Installing a wood panel accent wall is a great way to add warmth, texture, and rustic appeal to a space. In this guide, we outline DIY best practices for creating a wood panel statement wall of your very own.

diy wood panel accent wall featuring ship lap in living room
Design by Zoe Feldman

Timeframe & Tools For The Job

A wood accent wall can elevate any room in your home. Moreover, putting one together isn’t as technical or time-consuming as you might think. If you’re new to working with wood, you’ll need to learn a few basic carpentry skills to pull this DIY off. Besides that, the main supplies you’ll need include tongue and groove shiplap (cut to size), a nail gun and nails, a stud finder, a level, and a hammer. Once you’ve got the necessary supplies, you can create a wood accent wall in as little as a weekend.

Techniques & Best Practices

Prep the walls

Before you start any carpentry work, do I thorough scan of your walls. Make sure your wall is free of nails, and the surface is completely flat. 

Acclimate the wood

While you’re prepping your walls, you can also remove your wood paneling from any packaging. Leave them out in room temperature for a minimum of three days before installation. This is called acclimating the wood.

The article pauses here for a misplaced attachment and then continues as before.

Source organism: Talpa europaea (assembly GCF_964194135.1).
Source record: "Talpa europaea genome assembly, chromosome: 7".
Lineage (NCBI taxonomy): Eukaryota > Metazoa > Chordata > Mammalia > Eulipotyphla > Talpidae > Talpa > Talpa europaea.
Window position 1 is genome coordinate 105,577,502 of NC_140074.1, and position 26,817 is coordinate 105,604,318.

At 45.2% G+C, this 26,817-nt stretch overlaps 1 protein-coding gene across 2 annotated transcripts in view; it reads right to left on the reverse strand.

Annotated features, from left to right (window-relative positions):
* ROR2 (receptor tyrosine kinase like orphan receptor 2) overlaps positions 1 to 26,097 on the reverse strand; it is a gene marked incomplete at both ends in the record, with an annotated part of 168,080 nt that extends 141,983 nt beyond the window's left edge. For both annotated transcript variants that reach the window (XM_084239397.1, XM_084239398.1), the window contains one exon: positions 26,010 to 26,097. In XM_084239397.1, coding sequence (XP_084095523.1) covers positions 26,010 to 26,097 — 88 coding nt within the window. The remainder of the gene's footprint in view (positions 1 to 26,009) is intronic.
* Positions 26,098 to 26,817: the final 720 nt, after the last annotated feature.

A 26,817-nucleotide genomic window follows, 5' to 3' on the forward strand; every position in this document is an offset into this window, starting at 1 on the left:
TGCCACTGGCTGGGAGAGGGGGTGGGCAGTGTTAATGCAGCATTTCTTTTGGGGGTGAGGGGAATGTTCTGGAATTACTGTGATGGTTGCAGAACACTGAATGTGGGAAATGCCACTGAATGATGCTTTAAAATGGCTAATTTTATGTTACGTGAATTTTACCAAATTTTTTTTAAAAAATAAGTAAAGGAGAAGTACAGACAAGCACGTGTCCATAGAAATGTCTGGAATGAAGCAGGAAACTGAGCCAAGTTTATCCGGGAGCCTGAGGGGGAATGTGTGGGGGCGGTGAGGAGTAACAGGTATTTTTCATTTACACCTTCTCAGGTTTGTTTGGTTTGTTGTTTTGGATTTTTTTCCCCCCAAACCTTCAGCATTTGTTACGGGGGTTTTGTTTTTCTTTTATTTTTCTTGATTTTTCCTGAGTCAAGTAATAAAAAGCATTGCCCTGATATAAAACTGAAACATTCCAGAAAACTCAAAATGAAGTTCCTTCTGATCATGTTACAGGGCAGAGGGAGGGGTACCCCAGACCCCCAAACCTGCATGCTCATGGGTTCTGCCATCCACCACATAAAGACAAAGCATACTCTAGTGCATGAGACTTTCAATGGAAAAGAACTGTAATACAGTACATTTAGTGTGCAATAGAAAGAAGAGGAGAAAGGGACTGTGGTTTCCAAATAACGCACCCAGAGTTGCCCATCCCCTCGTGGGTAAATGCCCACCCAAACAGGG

Mark the studs

Once your walls are prepped, and your wood is acclimated, you can begin to make markings on your walls based on the studs behind the wall. Use a stud finder for this step. In this step, you want to mark every stud from top to bottom along the whole accent wall with a pencil or a marker. This will make it easy to see where to nail when you’re installing the boards.

The dry-fit method

To make sure your paneling will fit properly, you can use the dry-fit method. The dry-fit method involves placing your first piece of paneling on the bottom of the wall with the tongue groove pointed up. If you like the way the piece of paneling looks and lays, you’re ready to start installing.

Glue or nails

You can use glue and nails to attach the paneling to the walls. Depending on the surface, nails can be used on their own, or glue can be used on its own. You can also use a nail gun to secure the paneling even more.

Make sure it’s level

Once you’ve got your first piece of paneling securely adhered to the wall, placing a level on the top to make sure it’s even. Making sure the first piece is level is important because it will affect how the consecutive panels lay.

Stain before or after

Finally, if you desire it, you can apply a stain to your wood. This can be done before or after installing the wall. Once your stain has dried completely, apply a sealant to protect your stain and the wood.

Using Reclaimed Wood

photo of reclaimed wood
Photo by Bernard Hermant

Using reclaimed wood is a great way to reduce your impact on the planet by giving new life to old lumber. Once it’s been treated, reclaimed wood also tends to be stronger than new wood with a unique look and feel that gives a nod to nature

If you want to treat and restore your own reclaimed wood planks, wash them with a hard bristle or brush to remove dirt and grime, then give them a good scrubbing with borax and water. Once you’ve let your boards dry out completely, sand them and then finish them off with either a stain, sealant, or paint.

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